If your kids can’t make that particular class, don’t fret. Sprouts has put together a whole line-up of celebrated female chefs to teach upcoming virtual classes, including March 20 with Mina Newman of Sen Sakana in New York City; March 27 with Emma Bengtsson of Aquavit in New York; and March 28 with Nite Yun of Nyum Bai in Oakland. The March 3 class with Dominique Crenn of Atelier Crenn in San Francisco is sold out, but there is a wait list. Find the complete schedule here.

Zola’s Fundraiser for the Boys and Girls Club of the Peninsula

Pick up some tasty takeout from Palo Alto’s Zola on Feb. 25, and 50 percent of sales from a special to-go dinner package will donated to the Boys and Girls Club of the Peninsula.

Read more

What I’ve Been Drinking of Late, Part 8

A lovely wine with a touching story.
A lovely wine with a touching story.

2019 Longevity Pinot Grigio

If there’s any bottle that resonates especially on Valentine’s Day, it’s any from Longevity Wines.

Winemaker Phil Long of the Livermore urban winery started making wine in his garage with his wife Debra. When she lost her battle with pancreatic cancer in 2019, he personally designed the romantic heart logo on their bottles and imprinted it on the corks. He also had it tattooed on his arm, so that her spirit would always be with him.

It’s hard not to fall for a love story like that nor for wines made with such dedication.

The 2019 Pinot Grigio ($26) with its pale salmon blush hue is ideal for the holiday. The previous 2018 vintage won “Best White Wine Pairing” at the 2019 Livermore Valley Taste Terroir event and a bronze at the 2019 Orange Country Fair wine competition.

I admit that I rarely drink pinot grigio, as I find most of them just so bland and uninteresting. However, when I received a sample bottle of this one, I was pleasantly surprised. It boasts a medium body, zippy acidity, and the bright taste of raspberry, strawberry, watermelon, and lemon. It would be dreamy with prosciutto and melon, sauteed salmon, fish tacos, poke bowls or a simple roast chicken.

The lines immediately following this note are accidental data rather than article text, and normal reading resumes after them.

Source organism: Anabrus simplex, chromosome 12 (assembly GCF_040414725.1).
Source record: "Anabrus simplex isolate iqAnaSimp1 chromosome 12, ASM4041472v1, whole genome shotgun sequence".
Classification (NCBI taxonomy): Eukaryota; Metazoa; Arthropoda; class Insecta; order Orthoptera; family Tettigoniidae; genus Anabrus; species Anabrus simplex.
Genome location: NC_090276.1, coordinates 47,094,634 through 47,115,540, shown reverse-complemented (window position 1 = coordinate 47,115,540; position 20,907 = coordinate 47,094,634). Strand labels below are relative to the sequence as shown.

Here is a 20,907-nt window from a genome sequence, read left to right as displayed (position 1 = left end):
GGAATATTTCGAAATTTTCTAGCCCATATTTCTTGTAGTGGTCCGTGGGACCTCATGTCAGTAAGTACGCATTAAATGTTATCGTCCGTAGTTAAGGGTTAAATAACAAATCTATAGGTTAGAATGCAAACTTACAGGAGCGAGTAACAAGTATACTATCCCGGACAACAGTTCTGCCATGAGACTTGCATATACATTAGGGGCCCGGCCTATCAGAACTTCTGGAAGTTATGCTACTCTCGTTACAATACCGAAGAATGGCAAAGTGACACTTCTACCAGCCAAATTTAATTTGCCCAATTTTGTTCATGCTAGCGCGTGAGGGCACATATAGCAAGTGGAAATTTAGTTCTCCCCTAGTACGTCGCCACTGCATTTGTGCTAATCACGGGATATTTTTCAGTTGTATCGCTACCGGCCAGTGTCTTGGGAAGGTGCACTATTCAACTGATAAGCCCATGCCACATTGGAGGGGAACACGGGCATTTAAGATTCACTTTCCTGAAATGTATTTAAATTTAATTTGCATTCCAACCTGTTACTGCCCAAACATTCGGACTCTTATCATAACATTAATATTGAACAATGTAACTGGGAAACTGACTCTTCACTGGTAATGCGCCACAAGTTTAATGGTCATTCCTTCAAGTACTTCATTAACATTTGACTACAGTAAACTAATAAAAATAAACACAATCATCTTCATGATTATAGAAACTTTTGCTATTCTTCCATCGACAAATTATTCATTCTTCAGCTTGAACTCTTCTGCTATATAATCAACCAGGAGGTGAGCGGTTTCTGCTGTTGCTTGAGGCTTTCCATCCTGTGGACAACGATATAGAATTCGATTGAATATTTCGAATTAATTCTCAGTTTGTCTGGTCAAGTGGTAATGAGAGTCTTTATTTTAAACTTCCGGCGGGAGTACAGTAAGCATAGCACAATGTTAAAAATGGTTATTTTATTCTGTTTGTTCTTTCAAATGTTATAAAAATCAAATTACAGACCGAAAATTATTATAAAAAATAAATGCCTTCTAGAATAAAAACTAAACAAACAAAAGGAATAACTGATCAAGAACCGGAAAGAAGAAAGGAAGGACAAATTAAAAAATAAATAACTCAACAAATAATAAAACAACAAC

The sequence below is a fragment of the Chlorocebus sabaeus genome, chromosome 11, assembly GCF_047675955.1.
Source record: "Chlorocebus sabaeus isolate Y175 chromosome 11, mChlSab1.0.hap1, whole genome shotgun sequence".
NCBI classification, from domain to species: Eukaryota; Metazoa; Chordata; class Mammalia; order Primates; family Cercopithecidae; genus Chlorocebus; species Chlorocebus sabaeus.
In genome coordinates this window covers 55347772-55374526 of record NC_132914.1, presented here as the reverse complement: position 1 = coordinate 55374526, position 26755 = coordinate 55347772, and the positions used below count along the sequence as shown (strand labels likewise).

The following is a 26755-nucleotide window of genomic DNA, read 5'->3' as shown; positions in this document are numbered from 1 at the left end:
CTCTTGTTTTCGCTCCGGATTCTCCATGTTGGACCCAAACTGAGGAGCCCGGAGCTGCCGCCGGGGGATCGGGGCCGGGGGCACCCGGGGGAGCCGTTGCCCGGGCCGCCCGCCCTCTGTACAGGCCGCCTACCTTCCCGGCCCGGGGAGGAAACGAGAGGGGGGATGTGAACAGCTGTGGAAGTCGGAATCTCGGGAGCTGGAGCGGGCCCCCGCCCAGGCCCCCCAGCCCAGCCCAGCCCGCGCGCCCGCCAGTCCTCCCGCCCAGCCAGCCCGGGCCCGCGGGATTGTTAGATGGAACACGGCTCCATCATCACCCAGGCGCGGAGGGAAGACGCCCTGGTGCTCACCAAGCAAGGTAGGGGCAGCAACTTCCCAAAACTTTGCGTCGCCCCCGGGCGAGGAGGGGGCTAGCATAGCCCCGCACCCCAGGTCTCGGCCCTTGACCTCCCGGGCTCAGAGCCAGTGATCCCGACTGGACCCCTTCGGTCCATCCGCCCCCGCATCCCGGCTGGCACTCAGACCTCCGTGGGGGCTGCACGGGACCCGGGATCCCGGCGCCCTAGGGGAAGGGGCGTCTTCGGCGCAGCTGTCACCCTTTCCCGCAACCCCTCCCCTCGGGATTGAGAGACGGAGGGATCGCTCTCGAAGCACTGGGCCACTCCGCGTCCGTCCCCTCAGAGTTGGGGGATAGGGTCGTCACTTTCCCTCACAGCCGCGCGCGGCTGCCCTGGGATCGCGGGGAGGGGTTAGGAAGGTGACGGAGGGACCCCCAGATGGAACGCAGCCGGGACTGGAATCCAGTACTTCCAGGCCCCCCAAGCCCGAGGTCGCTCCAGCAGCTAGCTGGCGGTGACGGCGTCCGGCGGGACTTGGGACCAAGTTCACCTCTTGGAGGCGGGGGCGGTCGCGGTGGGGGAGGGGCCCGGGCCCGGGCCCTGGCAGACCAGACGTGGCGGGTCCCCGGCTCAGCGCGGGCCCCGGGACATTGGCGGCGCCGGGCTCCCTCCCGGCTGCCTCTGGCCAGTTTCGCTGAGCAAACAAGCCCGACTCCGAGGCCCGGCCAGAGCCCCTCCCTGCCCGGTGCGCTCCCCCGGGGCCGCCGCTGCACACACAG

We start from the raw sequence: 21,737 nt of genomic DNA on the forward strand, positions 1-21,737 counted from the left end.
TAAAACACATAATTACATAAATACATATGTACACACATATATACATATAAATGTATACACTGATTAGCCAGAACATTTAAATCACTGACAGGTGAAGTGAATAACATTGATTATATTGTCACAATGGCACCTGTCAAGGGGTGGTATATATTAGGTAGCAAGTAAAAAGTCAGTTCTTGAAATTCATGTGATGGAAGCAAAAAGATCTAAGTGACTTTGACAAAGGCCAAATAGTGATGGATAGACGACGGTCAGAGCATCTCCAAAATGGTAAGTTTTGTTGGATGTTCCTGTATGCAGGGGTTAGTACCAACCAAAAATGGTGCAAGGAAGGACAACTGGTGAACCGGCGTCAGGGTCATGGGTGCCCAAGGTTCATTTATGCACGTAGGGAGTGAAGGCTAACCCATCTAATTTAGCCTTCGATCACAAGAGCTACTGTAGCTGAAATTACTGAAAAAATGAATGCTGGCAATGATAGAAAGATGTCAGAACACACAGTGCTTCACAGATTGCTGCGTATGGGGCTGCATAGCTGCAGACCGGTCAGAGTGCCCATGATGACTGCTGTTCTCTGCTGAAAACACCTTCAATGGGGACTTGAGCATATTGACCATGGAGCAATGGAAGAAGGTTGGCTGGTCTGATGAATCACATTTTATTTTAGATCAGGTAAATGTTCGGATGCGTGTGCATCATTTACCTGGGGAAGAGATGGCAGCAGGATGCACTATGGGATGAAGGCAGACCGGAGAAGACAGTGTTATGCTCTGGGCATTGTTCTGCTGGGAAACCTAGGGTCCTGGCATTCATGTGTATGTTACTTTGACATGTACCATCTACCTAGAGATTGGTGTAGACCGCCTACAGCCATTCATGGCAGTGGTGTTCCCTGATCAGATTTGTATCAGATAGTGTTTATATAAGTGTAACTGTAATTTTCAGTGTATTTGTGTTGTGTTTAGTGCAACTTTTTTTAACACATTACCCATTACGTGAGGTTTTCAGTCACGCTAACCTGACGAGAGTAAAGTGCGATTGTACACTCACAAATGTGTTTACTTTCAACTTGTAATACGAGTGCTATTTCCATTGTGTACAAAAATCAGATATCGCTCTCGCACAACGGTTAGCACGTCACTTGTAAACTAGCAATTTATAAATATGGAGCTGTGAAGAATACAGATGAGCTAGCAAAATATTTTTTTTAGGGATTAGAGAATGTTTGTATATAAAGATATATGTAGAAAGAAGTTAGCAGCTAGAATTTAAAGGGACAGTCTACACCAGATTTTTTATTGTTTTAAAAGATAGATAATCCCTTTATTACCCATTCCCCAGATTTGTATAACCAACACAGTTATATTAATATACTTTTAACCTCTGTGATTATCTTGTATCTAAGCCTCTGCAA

Best yet, from now through Feb. 16, all bottles on the Longevity web site are 25 percent off.

Cheers: Long also happens to be president of the nonprofit Association of African American Vintners. Under his leadership, its membership has grown by 500 percent. He also helped create an online store to showcase one of the largest collections of Black-owned wine brands in one convenient spot.

Maker Canned Sparkling Rosé by Bodkin Wines

Premium canned wine manufacturer, Maker, has teamed up again with Chris Christensen of Healdsburg’s Bodkin Wines for one of its newest releases.

Read more

What I’ve Been Drinking of Late, Part 7

A Brunello worth seeking out.
A Brunello worth seeking out.

Frescobaldi CastelGicondo Brunello di Montalcino DOCG 2015

Transport yourself to Tuscany with a sip of Frescobaldi CastelGicondo Brunello di Montalcino DOCG 2015, a big, bold, inky wine that lingers on the palate, giving you plenty of time to daydream any troubles away.

Made by a winery with more than 700 years in the business, this Italian beauty ($69) is made with Sangiovese grapes that have attained Italy’s highest classification.

With substantial tannins, this is a wine that will age gracefully. But if you’re like me, you’ll be impatient to uncork a bottle, as I admittedly was when I received a sample to try.

Blackberry, raspberry and evergreen are heady on the nose. On the palate, it’s rich with deep cherry, leather, earth, tobacco, and cinnamon.

Try it alongside roast leg of lamb, a steak smothered in fresh rosemary, bolognese pasta or beefy Italian meatballs.

Cheers: If you mindlessly reach for a Cabernet Sauvignon to pair typically with red meat, next time try Brunello instead. Find this wine at Wine.com and Total Wine & More.

WineSociety

Whether it’s because we’re all sheltering at home now or maybe social-distance picnicking in parks, canned wine sure seems to be having a moment.

One of the newest is WineSociety, founded by Angela Allison, who fell in love with the Napa Valley as she and her husband split their time between his tech work in San Francisco and their home in Cincinnati.

A trio of WineSociety's canned wines, which even comes with a plastic cap in case you can't finish the entire can.
A trio of WineSociety’s canned wines, which even comes with a plastic cap in case you can’t finish the entire can.

Made with California grapes, the wines come in 500ml cans, the equivalent of 2/3 of a bottle, making for two generous-sized glasses for two people.

Read more
« Older Entries